Management of the Upper Limb in the Sub Acute Phase

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Introduction [edit | edit source]

It is accepted that the central nervous system is capable of reorganization, especially in the incomplete spinal cord injury because there is largely intact local spinal cord circuitry and some partially interconnected fibres. [1] 

Within spinal cord injury, reorganization is thought to occur at two levels;

  1. in pre-existing circuits by synaptic plasticity or
  2. in new circuits through sprouting or anatomical reorganization (anatomical plasticity). [1]

Traditional approaches to improving arm and hand function in people with tetraplegia generally is;

  1. strengthening of innervated muscles,
  2. education of compensatory or substitution strategies and movement patterns and
  3. translation into daily activities.

As soon as possible individuals should be encouraged and trained to use their hands in daily activities to recapture control over their life. The fundamental concept of motor learning is the assumption that practice of task-specific movements causes plastic changes in the central nervous system and that increased frequency and duration of training are associated to improvements in performance. [2] There are several principles underlying the facilitation of neural plasticity and functional recovery such as intense activity and repeated practice.  

Strengthening of Remaining Innervated Muscles[edit | edit source]

Strengthening of the proximal muscles of the upper limb provides stability that makes arm and hand function possible. The principles of strengthening are the same as for the able-bodied population; progressive increases in resistance aiming to increase muscle strength of innervated muscles. [3] Fatigue must be addressed when strengthening partially innervated muscles  as the muscle requires longer recovery time than a fully innervated muscle. FES can be used for treatment to strengthen weak muscles, improve hand posture/tenodesis, and guiding motor relearning. [4] Studies using massed practice and/or FES have demonstrated potential for both neural and functional improvements in people with tetraplegia. [5][6]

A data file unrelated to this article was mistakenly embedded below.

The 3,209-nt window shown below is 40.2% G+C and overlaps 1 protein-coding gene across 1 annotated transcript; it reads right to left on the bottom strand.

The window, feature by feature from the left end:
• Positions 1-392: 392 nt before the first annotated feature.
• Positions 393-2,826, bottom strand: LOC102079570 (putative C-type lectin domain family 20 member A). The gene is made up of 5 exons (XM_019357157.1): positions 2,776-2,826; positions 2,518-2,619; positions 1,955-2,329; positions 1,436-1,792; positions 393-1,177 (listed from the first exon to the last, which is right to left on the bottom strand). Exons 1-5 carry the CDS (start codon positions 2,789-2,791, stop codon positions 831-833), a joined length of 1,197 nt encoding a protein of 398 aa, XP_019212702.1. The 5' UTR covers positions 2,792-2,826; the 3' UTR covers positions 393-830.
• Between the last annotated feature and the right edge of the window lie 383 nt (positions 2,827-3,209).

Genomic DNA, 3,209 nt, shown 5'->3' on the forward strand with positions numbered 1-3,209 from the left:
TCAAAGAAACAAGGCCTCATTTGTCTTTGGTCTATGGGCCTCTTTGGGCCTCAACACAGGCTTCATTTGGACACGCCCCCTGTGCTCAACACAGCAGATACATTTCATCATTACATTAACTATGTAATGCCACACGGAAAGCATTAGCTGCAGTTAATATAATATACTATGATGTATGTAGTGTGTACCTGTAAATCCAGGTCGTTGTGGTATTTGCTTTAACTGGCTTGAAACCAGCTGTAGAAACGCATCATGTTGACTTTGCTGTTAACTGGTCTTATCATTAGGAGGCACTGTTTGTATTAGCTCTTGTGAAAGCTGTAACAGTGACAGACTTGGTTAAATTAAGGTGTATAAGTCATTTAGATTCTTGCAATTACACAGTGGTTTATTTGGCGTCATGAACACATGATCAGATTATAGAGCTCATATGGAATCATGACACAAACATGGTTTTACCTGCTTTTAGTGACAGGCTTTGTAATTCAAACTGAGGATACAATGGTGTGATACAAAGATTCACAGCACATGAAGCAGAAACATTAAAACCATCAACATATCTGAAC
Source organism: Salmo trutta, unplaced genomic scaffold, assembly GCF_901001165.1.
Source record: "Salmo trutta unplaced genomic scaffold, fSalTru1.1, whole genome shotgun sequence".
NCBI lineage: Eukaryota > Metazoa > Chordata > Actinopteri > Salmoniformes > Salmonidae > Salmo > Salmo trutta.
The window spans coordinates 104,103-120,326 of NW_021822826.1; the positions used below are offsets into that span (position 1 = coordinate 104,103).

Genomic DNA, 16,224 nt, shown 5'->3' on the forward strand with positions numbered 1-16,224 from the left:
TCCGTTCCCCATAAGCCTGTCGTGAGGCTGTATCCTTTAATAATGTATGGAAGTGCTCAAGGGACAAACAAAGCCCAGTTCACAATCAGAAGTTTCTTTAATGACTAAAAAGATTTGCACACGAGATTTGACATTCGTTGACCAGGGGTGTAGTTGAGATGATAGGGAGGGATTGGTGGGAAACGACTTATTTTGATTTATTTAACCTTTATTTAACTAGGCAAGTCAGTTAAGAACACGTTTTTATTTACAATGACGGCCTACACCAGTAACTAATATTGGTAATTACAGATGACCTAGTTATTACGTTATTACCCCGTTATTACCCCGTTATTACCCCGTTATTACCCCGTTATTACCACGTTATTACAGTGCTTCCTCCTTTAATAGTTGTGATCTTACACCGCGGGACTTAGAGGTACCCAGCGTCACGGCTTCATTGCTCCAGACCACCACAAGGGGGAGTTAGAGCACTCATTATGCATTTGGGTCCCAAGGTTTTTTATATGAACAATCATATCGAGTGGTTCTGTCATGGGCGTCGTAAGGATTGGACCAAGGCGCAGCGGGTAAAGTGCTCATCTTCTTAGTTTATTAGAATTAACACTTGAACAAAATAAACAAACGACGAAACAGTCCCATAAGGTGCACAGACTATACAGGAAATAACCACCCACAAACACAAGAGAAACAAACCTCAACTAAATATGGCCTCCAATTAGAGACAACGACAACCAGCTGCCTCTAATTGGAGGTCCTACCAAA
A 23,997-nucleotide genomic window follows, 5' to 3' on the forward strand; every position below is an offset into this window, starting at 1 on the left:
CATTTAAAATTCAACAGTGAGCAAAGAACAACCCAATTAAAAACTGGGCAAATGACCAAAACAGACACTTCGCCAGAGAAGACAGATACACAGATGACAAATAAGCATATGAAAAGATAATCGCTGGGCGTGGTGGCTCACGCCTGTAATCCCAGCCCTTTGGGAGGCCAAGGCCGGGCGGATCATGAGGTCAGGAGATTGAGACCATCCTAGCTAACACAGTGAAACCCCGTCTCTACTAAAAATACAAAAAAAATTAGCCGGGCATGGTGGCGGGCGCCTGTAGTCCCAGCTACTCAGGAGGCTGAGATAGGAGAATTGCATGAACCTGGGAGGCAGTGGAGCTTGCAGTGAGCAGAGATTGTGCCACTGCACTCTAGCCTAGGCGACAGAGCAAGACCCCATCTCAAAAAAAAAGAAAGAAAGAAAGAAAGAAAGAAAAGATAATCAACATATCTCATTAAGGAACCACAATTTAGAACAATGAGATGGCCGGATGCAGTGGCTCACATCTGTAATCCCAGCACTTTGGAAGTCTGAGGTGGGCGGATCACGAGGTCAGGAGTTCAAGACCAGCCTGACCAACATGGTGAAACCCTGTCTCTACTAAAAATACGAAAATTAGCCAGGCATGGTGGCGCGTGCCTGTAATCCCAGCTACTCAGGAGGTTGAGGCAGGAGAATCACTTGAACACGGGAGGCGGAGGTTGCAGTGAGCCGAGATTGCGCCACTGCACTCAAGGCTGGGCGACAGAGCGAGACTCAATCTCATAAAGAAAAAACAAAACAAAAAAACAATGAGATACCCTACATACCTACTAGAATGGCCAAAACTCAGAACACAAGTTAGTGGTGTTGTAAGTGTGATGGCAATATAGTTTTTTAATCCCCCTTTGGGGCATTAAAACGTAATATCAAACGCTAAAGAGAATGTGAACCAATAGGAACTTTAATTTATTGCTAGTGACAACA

Education of Movement Patterns[edit | edit source]

In order to complete daily activities, the person with tetraplegia has to relearn many movement patterns. Essential to this his learning how to move and position their upper limb despite lack of critical functions such as elbow extension, finger and thumb movement. Compensatory strategies are movement patterns resulting from the adaptation of remaining muscles. An example of this is a person with tetraplegia learning to externally rotate the shoulder lifting the arm above the head to allow for the elbow to remain straight compensating for loss of elbow extension. In contrast, substitution is where functions are replaced or substituted by orthoses or assistive devices e.g. use of a universal cuff to hold eating utensils, typing peg (Figure XX).

Compensatory Strategies[edit | edit source]

In the initial stage of rehabilitation, the person with spinal cord injury is unable to perform common tasks due to lack of skills. The learning process has similarities to an able-bodied person learning an unfamiliar sport, thus motor skill learning is a useful treatment technique in rehabilitation. Effective motor task training should be well structured, intense and incorporate practice that is task and context specific. [7] Feedback of the motor performance is essential to ensure correct motor patterns are reinforced. Complex tasks can be broken down in smaller sub-tasks and trained individually in a similar but simpler approach, before putting it all together. [8]

Despite lack of active grip in the hand, those with active wrist extension are able to perform several compensatory strategies, such as tenodesis grasp, and can develop great skills in daily activities. [9] A well-balanced tenodesis function facilitates the opportunity for several adapted grips (Figure XX). 

Resources[edit | edit source]

References[edit | edit source]

  1. 1.0 1.1 Raineteau O, Schwab ME. Plasticity of motor systems after incomplete spinal cord injury. Nature Reviews Neuroscience. 2001;2(4):263.
  2. Carr JH, Shepherd RB. Movement science : foundations for physical therapy in rehabilitation.2nd ed. Gaithersburg, Md.: Aspen Publishers; 2000.
  3. Field-Fote E. Spinal cord injury rehabilitation.FA Davis; 2009.
  4. Bryden AM, Peljovich AE, Hoyen HA, Nemunaitis G, Kilgore KL, Keith MW. Surgical restoration of arm and hand function in people with tetraplegia. Top Spinal Cord Inj Rehabil. 2012;18(1):43-49.
  5. Beekhuizen KS, Field-Fote EC. Massed practice versus massed practice with stimulation: effects on upper extremity function and cortical plasticity in individuals with incomplete cervical spinal cord injury. Neurorehabilitation and neural repair. 2005;19(1):33-45.
  6. Hoffman LR, Field-Fote EC. Functional and corticomotor changes in individuals with tetraplegia following unimanual or bimanual massed practice training with somatosensory stimulation: a pilot study. Journal of Neurologic Physical Therapy. 2010;34(4):193-201.
  7. Shumway-Cook A, Woollacott MH. Motor control : translating research into clinical practice.4th ed. Philadelphia: Wolters Kluwer Health/Lippincott Williams & Wilkins; 2012.
  8. Carr JH, Shepherd RB. Neurological rehabilitation : optimizing motor performance.2nd ed. Edinburgh ; New York: Churchill Livingstone; 2010.
  9. Harvey LA, Batty J, Jones R, Crosbie J. Hand function of C6 and C7 tetraplegics 1 - 16 years following injury. Spinal cord. 2001;39(1):37-43.